End Notes 

First, the good news: The Memphis municipal election of 2007 involved some of the more interesting cross-cultural campaigning, in both the racial and the political senses, that we can remember in recent political history. In particular, white candidates made more

overt appeals to black voters than has been customary of late. A high point (if that is the right term) was the extravagant public claim of also-ran candidate John Willingham, a white Republican, that he was the candidate of black Memphians and had no fewer than 13,000 African-American votes locked up early on.

In this case, the very claim — not the reality of it — was the message.

Now, the bad news: The Memphis municipal election of 2007 involved some of the more flagrant appeals to racial divisiveness that we can remember in recent political history. In particular, Mayor Willie Herenton, who knows better, made several calculated appeals to racial solidarity based on the dubious assumption that there are, on the white side of town, any number of ongoing plots against black political power.

In this case too, the claim itself is the message.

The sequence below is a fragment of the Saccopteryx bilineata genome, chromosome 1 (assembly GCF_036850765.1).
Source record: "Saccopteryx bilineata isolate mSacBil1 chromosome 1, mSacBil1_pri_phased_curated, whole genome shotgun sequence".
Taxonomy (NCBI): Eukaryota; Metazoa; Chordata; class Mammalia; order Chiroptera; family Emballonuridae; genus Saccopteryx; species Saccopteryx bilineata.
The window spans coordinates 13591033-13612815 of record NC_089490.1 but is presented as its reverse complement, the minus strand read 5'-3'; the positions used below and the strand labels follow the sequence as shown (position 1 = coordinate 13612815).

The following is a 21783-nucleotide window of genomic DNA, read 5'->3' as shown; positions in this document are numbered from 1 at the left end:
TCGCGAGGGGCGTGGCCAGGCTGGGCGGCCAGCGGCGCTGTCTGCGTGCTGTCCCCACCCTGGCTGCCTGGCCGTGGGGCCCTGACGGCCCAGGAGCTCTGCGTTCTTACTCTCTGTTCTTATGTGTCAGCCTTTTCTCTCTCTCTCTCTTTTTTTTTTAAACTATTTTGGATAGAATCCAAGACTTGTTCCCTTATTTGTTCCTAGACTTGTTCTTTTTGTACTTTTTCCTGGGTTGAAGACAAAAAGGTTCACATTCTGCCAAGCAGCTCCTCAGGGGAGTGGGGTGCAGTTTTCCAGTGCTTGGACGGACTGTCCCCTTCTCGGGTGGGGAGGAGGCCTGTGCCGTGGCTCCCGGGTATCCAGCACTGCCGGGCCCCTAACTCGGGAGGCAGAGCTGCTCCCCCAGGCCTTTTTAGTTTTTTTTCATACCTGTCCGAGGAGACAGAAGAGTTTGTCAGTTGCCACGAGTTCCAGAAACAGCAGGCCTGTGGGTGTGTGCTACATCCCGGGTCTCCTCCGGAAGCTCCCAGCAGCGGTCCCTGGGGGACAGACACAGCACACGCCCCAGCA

Much money has been spent by the various campaigns on TV and print advertising, yard signs, and other appeals to voters. This, too, has a high side and a low side — inasmuch as the truth content of such communications has been ambivalent at best. (Poor Rickey Peete. Besides a bad conscience and the likelihood of prison time, the tarnished councilman has to live with the fact that his name is now proverbial — having been coupled, rightly or wrongly and sometimes with a bare minimum of justification, with this or that candidate in attack ads.)

Then there are the polls — sometimes commissioned in the interests of specific candidates and sometimes not — and under suspicion of being so even when such is patently not the case. The Flyer itself has neither paid for nor commissioned any polls — though we were the first media outlet to release a key poll by Berje Yacoubian late in the mayoral campaign. This fully annotated sampling was promptly doubted by partisans of the major candidate who did less well than his two opponents.

And, sure enough, another poll came along in another news outlet showing a wholly different configuration. For the record, yet a third major poll, commissioned by a TV station, was released this week, and it conformed quite closely in its results to the poll that ran in the Flyer.

Who's right? Early readers of this space will still be wondering — as are we — though many will be looking at it ex post facto and will already know how things came out.

In any case, we rest easy with the fact that, in several of the City Council races, talented and able candidates were abundant, and we presume that voters had enough information at their disposal to be able to sift the real from the shoddy and to make the proper decisions.

We can only hope that such a presumption is not itself presumptuous.


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